Mexico's Cantarell oil field may be stablizing
Reuters, 25 September 2009

"A new study by research firm IHS Herold illustrates why there are fears of a supply crunch: oil is getting much more expensive to find, but investment in finding new oil is falling this year. Exploration spending by listed oil companies rose 21 per cent and development spending 23 per cent in 2008 - but total reserves fell 3 per cent, according to the study. Much of this was due to some existing reserves becoming uneconomic: there was a a 5.2 billion barrel decline in revisions 'due to the steep drop in commodity prices'. It’s not the first time total reserves have fallen, but it makes us wonder what this year, when capital investment is set to fall further, will bring. Meanwhile the average cost of replacing a barrel of oil equivalent rose 70 per cent to $23.44 in 2008....[The report says] 'Over the last three years, investment of more than $750 billion in development capital has resulted in no change in crude oil reserves and production. Recent deepwater discoveries provide hope that future results may be better, but meaningful output from those new projects will be more than five years into the future. Aside from OPEC curtailments, the world has virtually no excess capacity to meet demand growth that could result from synchronous economic expansions. Crude markets could tighten appreciably in a few years time, but current prices seem to be prematurely high.'"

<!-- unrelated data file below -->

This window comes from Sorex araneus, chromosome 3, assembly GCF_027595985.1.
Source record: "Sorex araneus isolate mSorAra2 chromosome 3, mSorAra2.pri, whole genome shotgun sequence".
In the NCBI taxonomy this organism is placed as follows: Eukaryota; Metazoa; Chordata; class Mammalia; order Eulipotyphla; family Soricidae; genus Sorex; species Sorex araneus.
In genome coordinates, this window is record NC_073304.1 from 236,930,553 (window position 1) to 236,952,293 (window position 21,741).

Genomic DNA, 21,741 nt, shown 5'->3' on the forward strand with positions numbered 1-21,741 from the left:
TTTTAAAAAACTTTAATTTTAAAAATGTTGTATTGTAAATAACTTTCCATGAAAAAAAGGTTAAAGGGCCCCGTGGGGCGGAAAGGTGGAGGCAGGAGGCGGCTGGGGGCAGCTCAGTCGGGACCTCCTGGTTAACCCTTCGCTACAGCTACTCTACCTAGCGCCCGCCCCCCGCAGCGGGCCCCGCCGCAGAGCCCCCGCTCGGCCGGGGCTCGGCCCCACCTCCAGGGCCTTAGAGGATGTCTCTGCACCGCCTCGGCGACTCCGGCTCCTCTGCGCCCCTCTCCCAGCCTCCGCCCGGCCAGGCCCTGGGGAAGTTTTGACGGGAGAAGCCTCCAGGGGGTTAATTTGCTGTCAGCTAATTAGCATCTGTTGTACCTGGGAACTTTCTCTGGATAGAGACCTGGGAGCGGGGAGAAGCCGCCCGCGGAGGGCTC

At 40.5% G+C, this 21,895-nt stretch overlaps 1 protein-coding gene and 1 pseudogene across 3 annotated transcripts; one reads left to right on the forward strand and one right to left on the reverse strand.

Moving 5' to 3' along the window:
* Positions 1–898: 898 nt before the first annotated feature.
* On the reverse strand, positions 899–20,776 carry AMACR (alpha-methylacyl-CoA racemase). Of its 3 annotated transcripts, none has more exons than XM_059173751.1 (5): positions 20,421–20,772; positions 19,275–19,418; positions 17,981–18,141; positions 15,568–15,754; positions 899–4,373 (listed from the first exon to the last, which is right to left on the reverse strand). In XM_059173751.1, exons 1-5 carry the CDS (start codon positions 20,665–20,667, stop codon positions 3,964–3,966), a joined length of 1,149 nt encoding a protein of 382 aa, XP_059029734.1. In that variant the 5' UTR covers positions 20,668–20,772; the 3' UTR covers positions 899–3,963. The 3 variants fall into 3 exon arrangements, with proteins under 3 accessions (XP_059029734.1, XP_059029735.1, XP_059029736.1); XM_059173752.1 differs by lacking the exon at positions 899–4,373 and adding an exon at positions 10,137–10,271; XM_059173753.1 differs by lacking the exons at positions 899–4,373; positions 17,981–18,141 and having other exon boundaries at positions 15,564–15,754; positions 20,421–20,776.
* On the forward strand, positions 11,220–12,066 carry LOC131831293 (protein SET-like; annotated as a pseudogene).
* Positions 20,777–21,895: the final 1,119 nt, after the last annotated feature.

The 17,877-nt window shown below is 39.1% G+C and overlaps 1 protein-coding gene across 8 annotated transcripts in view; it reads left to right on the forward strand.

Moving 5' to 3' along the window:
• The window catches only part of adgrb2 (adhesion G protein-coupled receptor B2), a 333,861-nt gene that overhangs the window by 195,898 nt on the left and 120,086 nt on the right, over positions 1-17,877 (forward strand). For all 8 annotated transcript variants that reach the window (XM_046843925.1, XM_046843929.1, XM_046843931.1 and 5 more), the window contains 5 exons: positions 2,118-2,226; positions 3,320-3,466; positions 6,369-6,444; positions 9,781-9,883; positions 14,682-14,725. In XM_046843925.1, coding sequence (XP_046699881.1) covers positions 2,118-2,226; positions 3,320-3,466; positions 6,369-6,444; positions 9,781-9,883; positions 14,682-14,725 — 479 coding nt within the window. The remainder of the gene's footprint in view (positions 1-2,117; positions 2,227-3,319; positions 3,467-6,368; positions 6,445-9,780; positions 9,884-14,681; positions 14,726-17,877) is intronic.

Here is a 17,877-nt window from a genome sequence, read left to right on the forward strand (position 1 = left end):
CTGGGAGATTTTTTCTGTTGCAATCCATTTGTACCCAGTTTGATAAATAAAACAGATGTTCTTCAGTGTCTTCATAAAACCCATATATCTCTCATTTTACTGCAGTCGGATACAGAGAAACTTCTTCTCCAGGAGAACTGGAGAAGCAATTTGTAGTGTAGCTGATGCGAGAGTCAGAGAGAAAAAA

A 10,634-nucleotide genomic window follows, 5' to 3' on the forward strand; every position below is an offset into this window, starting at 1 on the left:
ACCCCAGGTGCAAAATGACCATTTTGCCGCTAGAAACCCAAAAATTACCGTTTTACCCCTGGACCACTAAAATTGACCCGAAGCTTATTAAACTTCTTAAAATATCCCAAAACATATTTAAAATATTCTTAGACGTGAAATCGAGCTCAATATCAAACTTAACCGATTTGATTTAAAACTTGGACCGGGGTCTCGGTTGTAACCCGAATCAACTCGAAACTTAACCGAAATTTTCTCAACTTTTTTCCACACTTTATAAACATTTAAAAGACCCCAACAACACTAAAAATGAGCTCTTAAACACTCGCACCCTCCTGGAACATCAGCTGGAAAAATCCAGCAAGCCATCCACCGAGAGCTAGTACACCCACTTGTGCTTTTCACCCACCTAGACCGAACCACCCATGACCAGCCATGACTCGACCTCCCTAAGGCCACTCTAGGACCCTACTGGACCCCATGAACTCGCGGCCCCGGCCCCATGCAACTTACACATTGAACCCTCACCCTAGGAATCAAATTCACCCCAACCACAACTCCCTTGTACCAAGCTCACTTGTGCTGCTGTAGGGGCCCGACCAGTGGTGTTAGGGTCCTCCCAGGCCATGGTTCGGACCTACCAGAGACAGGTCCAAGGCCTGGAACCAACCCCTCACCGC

Finding new oil gets ever more expensive
Financial Times (Blog), 23 September 2009